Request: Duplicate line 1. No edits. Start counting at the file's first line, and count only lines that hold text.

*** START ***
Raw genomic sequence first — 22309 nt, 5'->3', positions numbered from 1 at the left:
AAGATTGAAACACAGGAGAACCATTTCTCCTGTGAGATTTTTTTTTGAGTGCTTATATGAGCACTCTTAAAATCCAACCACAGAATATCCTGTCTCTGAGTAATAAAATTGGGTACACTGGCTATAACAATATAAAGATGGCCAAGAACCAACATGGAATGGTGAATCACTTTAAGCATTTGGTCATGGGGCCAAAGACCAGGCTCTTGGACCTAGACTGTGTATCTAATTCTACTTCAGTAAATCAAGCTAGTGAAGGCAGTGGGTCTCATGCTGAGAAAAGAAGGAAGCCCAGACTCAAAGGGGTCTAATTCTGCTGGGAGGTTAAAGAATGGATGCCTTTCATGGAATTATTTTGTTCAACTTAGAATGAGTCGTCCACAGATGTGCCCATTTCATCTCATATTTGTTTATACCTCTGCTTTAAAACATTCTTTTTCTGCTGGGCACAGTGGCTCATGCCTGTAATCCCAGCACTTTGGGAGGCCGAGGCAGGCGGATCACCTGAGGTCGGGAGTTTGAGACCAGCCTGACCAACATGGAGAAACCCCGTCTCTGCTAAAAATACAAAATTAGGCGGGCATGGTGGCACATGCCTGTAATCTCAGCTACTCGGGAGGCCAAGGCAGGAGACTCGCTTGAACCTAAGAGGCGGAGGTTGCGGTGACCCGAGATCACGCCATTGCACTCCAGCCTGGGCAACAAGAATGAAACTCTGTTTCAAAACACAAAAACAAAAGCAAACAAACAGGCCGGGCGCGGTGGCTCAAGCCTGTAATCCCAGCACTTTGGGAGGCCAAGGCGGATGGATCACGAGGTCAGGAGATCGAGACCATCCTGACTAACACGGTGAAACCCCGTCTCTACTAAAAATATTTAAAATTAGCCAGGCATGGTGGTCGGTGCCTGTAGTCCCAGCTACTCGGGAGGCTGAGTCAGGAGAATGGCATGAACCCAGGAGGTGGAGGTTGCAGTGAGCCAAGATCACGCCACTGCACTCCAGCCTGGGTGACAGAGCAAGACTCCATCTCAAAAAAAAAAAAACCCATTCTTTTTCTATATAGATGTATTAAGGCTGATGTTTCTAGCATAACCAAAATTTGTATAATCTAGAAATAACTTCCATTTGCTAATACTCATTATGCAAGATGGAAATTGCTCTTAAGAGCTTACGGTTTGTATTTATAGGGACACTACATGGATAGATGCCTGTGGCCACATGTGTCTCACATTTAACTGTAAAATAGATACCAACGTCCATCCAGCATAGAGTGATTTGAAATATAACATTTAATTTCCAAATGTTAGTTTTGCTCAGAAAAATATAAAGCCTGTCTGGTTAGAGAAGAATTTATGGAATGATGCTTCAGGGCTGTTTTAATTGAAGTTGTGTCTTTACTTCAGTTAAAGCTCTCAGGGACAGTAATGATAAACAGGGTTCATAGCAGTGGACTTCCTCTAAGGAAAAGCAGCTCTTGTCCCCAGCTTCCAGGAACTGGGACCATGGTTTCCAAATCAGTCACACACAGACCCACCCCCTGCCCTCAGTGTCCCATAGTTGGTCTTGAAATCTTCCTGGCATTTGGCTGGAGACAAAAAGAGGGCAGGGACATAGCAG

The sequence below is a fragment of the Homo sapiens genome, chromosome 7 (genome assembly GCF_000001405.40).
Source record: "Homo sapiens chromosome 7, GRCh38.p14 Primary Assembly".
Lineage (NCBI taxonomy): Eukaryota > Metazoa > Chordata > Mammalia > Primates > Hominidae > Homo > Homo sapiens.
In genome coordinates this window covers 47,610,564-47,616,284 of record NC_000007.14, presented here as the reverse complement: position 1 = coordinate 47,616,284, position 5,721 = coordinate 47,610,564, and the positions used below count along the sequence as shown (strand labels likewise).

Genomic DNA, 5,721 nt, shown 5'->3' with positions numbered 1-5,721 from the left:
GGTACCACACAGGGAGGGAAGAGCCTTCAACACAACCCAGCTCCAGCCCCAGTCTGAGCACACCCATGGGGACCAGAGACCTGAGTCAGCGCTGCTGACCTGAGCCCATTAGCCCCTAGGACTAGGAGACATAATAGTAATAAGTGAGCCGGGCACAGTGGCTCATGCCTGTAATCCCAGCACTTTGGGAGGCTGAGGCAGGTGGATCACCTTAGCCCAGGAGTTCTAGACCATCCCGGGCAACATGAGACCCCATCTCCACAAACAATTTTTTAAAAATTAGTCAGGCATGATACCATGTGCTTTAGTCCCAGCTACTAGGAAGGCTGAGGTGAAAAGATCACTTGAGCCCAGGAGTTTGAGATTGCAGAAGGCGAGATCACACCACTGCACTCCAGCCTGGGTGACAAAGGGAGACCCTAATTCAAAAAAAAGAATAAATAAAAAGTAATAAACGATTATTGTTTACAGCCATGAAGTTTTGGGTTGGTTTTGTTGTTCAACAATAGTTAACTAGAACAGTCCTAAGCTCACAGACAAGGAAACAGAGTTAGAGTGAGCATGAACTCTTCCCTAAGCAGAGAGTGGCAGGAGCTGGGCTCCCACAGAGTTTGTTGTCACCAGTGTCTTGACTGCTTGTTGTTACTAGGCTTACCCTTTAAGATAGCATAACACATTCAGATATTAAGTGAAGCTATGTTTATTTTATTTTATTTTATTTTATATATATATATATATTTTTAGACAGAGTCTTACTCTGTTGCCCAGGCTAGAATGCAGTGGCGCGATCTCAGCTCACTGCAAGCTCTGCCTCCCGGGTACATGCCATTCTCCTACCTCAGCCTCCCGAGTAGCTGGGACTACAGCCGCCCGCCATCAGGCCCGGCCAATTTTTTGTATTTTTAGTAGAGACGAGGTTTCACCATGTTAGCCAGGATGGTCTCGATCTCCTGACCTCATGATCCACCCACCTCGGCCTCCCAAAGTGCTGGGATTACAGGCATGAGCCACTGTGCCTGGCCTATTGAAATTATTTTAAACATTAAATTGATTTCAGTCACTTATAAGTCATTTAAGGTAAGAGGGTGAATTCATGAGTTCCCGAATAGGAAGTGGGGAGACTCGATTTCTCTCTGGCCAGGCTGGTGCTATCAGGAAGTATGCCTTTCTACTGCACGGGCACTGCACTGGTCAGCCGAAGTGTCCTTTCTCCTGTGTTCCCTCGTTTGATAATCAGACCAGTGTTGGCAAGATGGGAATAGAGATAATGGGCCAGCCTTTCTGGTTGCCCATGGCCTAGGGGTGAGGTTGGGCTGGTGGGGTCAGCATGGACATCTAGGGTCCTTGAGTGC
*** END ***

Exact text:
Raw genomic sequence first — 22309 nt, 5'->3', positions numbered from 1 at the left: